The Harm Reduction Coalition defines harm reduction as “…a set of practical strategies and ideas aimed at reducing negative consequences associated with drug use. Harm Reduction is also a movement for social justice built on a belief in, and respect for, the rights of people who use drugs.”
In clinical settings, harm reduction helps to inform our care philosophy, policies, and the resources we promote to our patients. This means we should anticipate that patients may continue to use opioids, other substances, and/or experience relapse episodes during the course of treatment. Our role as providers is to provide compassionate care and work with the patient to help mitigate the risks of use and/or relapse episodes.
▪ Harm reduction respects the autonomy of patients to make decisions that providers may not agree with, which may be difficult for clinicians. Through supporting patients’ autonomy and their ability to make their own decisions, we can establish trust, reduce negative consequences, and retain them in care, which all lead to safer long-term outcomes.
▪ In order to support a harm reduction approach to your services, you may need to overcome stigma barriers that exist within your clinic culture.
▪ While it may sound like something new or controversial, we already practice harm reduction every day. Below are some common examples:
▪ Example 1: Despite the risk of accidents, we do not tell most patients not to drive; we do, however, acknowledge the risk and encourage them to wear seat belts.
▪ Example 2: If a diabetic patient is eating large amounts of sugar/carbs, we do not withhold treatment or insulin. We may counsel them on the risks associated with dietary choices, but also adjust their insulin, talk with them about any concerns they have, and focus on practical ways to make small shifts towards healthier intake, even if they continue to engage in risky consumption habits. Going from 64 oz to 20 oz. of soda is already a win we would celebrate!
▪ Like many chronic diseases, addiction recovery is not a linear path. In many ways, we expect episodic use or relapse from patients even as they engage in treatment. The opportunity lies in learning from those episodes, maintaining relationships, and supporting and keeping the patient safe as they move through phases of change.
Harm Reduction informed clinical policies and procedures:
MAT itself is part of a harm reduction strategy. For decades, harm reduction coalitions and organizations have been pushing for increased access to MAT in order to reduce the negative consequences of drug use. While MAT access has in creased dramatically, there are still a number of situations where patients maybe denied access to MAT despite guidelines recommending continued use.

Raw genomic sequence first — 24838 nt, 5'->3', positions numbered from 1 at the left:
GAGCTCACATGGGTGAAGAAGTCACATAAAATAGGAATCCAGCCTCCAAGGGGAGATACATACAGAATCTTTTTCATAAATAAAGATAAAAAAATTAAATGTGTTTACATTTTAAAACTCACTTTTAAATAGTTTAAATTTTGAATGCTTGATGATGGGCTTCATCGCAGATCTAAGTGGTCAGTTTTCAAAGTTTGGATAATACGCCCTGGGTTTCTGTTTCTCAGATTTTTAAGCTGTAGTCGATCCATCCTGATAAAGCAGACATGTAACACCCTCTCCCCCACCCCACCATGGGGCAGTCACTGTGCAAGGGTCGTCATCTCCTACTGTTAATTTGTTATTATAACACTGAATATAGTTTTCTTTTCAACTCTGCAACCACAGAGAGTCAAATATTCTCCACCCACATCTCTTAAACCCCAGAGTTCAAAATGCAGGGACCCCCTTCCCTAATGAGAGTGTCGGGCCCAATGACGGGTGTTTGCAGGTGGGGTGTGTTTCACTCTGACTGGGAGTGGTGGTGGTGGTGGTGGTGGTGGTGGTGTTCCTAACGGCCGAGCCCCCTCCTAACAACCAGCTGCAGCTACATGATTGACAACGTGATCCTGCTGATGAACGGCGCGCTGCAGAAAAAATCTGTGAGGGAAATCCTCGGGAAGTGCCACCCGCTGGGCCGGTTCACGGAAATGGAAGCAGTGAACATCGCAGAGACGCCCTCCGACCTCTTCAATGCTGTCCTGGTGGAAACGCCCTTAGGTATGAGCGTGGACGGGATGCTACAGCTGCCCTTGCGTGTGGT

▪ Benzodiazepines: Many prescribers may be uncomfortable prescribing MAT for a patient who is also taking or using benzodiazepines. While there are serious risks when combining MAT and benzodiazepines, the FDA has issued safety guidance that they do not recommend with holding MAT from patients using benzodiazepines due to the greater risk of overdose from withholding treatment. This statement reviews these guidelines as well as recommendations for managing MAT patients who are on benzodiazepines.
▪ Urine drug screening: According to the American Society of Addiction Medicine (ASAM), “drug testing should be used as a tool for supporting recovery rather than exacting punishment.” A positive drug screen is not a reason to kick a patient out of treatment, but rather an opportunity to have a conversation with a patient about harm reduction. Helping patients feel comfortable talking about their use and explaining to them that they will not be discharged from your program for using opioids will help with treatment retention, eliminate some stigmatizing barriers, and improve patient outcomes. Frame your urine drug screening as a conversation point with your patients. If they are using, but aren’t sure if they are using fentanyl you can offer to have the UDS tested for fentanyl so that the patient is aware, and then refer to them additional resources such as fentanyl testing strips (see below). For additional information you can watch this webinar produced by the NJ Centers of Excellence.
▪ Desire to taper: While patients may desire to taper off MAT for their own reasons, providers should educate patients that there is not are commended duration for MAT treatment according to the FDA, and that in their updated 2020 OUD Treatment guidelines ASAM summarizes (on page 32) that longer treatment periods, including indefinite treatment, is associated with better outcomes.
▪ Intake: Taking a use history from a harm reduction approach - focus on what was used, how it was used, and the circumstances around use. If the patient is continuing to use, focus conversation on safer-use strategies.
▪ Co-prescribe naloxone for every patient receiving MAT: Whether or not they are continuing to use, relapses are part of the journey. Patients may be able to use naloxone to help someone else in their community/circle who is using or by a family member or friend in the event of overdose for the patient themselves.